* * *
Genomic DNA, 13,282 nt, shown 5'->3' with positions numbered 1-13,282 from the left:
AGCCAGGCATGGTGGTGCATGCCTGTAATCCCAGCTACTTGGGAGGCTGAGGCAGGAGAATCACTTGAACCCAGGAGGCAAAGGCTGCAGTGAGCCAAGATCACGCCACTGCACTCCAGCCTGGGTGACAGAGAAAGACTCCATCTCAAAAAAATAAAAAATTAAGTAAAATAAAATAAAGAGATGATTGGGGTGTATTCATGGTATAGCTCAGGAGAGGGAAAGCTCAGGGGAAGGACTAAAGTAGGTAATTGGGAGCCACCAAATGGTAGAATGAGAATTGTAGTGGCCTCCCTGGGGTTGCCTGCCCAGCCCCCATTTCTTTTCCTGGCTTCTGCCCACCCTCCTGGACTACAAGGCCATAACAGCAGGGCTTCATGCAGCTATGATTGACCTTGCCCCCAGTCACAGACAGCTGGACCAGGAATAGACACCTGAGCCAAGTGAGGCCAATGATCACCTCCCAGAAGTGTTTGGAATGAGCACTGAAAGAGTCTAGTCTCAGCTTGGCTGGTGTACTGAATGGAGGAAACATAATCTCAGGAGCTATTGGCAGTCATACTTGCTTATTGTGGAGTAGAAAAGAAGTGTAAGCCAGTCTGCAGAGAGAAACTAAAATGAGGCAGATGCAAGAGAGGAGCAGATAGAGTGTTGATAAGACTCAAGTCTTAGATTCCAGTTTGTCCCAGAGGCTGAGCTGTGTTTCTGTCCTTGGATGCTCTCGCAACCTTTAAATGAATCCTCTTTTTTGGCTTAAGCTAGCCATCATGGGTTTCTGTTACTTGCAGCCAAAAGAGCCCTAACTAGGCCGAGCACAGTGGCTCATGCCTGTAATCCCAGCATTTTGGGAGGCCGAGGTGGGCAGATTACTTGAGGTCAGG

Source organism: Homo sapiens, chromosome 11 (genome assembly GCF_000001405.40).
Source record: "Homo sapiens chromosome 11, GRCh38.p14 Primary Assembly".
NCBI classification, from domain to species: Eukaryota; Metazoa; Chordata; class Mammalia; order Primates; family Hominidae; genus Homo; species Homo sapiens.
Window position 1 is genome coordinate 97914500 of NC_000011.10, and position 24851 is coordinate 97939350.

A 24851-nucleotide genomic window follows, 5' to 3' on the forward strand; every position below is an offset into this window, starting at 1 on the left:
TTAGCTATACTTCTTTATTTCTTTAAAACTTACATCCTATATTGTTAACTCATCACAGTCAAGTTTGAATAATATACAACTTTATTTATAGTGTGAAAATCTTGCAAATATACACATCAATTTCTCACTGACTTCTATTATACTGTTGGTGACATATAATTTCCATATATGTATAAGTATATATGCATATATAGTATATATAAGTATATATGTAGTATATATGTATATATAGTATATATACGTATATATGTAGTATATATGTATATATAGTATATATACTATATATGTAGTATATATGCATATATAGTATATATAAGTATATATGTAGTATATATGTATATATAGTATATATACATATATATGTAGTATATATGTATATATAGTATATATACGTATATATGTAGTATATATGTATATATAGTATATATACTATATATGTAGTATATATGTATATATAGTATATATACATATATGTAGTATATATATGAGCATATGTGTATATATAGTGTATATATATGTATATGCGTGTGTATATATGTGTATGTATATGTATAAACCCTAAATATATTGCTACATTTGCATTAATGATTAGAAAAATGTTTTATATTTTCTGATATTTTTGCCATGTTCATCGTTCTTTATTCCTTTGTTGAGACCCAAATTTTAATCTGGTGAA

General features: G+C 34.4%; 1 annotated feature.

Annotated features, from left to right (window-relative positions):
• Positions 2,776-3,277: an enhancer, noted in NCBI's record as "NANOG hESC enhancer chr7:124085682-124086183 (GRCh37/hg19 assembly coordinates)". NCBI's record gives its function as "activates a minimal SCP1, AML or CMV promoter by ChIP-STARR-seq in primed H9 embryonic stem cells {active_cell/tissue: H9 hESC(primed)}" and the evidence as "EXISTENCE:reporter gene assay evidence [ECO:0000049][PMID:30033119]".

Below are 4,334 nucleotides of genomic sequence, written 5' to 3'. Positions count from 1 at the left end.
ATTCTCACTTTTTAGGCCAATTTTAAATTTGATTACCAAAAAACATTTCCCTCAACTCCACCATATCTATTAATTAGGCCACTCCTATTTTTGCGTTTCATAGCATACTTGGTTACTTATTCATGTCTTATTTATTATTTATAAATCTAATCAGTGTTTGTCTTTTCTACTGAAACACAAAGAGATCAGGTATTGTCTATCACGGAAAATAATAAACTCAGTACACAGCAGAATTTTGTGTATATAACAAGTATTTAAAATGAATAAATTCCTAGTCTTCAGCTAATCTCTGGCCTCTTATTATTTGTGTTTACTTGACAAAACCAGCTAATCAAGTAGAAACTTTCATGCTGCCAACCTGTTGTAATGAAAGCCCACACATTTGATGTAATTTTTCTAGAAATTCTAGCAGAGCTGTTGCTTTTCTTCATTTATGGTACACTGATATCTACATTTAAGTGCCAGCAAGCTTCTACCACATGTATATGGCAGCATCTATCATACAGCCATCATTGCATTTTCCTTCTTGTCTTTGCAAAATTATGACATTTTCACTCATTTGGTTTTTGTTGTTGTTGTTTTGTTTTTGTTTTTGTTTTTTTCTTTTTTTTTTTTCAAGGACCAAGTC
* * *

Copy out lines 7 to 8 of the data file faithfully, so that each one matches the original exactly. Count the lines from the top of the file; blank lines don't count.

A 24851-nucleotide genomic window follows, 5' to 3' on the forward strand; every position below is an offset into this window, starting at 1 on the left:
TTAGCTATACTTCTTTATTTCTTTAAAACTTACATCCTATATTGTTAACTCATCACAGTCAAGTTTGAATAATATACAACTTTATTTATAGTGTGAAAATCTTGCAAATATACACATCAATTTCTCACTGACTTCTATTATACTGTTGGTGACATATAATTTCCATATATGTATAAGTATATATGCATATATAGTATATATAAGTATATATGTAGTATATATGTATATATAGTATATATACGTATATATGTAGTATATATGTATATATAGTATATATACTATATATGTAGTATATATGCATATATAGTATATATAAGTATATATGTAGTATATATGTATATATAGTATATATACATATATATGTAGTATATATGTATATATAGTATATATACGTATATATGTAGTATATATGTATATATAGTATATATACTATATATGTAGTATATATGTATATATAGTATATATACATATATGTAGTATATATATGAGCATATGTGTATATATAGTGTATATATATGTATATGCGTGTGTATATATGTGTATGTATATGTATAAACCCTAAATATATTGCTACATTTGCATTAATGATTAGAAAAATGTTTTATATTTTCTGATATTTTTGCCATGTTCATCGTTCTTTATTCCTTTGTTGAGACCCAAATTTTAATCTGGTGAA